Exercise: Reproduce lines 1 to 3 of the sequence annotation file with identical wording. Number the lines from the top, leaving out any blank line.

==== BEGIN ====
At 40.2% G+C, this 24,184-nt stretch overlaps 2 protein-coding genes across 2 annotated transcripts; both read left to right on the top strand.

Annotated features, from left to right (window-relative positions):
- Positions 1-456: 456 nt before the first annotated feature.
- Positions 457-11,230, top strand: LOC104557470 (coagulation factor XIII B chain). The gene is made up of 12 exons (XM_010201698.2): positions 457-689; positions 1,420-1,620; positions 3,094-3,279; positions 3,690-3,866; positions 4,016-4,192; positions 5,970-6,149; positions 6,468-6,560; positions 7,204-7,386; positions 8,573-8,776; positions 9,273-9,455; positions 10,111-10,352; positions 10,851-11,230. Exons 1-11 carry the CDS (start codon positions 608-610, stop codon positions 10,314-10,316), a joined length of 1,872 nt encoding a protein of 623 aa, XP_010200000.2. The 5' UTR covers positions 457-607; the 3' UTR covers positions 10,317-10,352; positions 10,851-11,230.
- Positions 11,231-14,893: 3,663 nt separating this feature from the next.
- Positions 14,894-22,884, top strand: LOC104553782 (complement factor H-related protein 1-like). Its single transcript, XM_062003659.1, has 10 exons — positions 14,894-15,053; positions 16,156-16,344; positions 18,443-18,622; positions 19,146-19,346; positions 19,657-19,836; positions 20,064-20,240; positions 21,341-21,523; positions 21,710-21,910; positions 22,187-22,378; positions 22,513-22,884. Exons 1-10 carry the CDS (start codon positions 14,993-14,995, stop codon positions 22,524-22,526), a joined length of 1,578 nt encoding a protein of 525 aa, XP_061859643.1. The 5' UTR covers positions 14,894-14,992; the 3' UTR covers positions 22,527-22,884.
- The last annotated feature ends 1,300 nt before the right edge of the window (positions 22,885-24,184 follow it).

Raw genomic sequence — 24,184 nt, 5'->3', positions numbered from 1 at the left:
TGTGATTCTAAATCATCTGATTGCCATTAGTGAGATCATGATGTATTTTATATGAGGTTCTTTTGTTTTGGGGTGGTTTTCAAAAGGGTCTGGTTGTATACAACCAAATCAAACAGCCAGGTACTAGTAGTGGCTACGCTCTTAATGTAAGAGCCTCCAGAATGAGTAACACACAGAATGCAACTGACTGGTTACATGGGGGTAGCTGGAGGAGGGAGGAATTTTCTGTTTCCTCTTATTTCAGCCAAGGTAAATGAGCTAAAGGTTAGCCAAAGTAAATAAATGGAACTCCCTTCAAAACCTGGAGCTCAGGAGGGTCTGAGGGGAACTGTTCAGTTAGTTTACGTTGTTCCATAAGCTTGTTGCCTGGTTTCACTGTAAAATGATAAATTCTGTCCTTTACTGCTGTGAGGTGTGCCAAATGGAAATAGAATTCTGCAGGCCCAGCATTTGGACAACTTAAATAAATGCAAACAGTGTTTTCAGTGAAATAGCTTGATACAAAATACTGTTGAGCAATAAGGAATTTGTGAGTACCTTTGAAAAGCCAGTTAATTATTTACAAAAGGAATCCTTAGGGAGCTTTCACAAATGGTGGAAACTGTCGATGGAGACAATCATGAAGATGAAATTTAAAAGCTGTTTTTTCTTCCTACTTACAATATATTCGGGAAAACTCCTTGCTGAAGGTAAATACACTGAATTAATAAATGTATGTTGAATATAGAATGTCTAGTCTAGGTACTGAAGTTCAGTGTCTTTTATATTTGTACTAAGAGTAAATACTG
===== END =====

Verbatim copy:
At 40.2% G+C, this 24,184-nt stretch overlaps 2 protein-coding genes across 2 annotated transcripts; both read left to right on the top strand.

Annotated features, from left to right (window-relative positions):
- Positions 1-456: 456 nt before the first annotated feature.